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Death in the Golden State: Why Do Some Californians Live Longer?

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Publication Date: January 2007

Publisher(s): Public Policy Institute of California

Author(s): Helen Lee; Shannon McConville

Funder(s): Public Policy Institute of California

Funder(s): Public Policy Institute of California

Series: California Counts: Population Trends and Profiles v.9 no.1

Topic: Population and demographics (Demography and census)

Type: Report

Coverage: California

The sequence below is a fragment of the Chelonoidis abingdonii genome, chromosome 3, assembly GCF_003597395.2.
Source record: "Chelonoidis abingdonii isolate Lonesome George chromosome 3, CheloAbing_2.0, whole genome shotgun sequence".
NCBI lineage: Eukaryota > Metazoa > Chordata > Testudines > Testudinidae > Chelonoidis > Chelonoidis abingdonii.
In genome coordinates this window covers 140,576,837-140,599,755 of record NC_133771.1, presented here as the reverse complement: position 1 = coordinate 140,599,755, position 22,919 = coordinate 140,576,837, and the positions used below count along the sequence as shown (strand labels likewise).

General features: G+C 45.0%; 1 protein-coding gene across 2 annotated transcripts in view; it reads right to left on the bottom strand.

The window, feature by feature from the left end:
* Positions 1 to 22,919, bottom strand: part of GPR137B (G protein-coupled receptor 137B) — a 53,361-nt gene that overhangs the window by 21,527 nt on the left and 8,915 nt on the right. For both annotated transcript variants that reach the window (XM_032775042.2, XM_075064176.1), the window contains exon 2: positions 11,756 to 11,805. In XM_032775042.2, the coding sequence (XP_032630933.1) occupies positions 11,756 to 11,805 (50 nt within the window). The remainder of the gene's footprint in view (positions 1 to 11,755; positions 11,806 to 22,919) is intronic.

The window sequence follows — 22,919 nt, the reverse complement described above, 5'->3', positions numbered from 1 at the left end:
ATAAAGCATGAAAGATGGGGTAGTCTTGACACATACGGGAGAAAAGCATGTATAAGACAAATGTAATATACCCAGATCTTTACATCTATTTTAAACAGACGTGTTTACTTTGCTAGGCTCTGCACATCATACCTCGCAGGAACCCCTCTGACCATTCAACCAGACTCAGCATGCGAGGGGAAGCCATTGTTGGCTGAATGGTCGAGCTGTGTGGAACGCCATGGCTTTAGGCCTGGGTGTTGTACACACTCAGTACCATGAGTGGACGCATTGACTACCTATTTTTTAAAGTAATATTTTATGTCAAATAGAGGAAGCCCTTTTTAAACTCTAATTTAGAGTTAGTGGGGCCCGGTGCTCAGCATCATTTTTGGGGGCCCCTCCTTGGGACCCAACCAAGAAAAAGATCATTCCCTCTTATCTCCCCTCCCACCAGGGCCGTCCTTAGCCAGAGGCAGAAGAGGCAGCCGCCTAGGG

Despite overall gains in life expectancy over the past century, significant disparities exist in longevity among California’s different racial and ethnic groups. This issue of California Counts provides a detailed demographic portrait of the state’s mortality rates and causes of death. The authors find that for almost all chronic conditions and injuries except suicide, black men and women have higher age-adjusted death rates than whites. Many of these black-white disparities persist even among similarly educated individuals. Hispanics and Asians have a mortality advantage over whites for almost all diseases and injuries and across education levels, with some important exceptions such as cirrhosis and diabetes among Hispanics.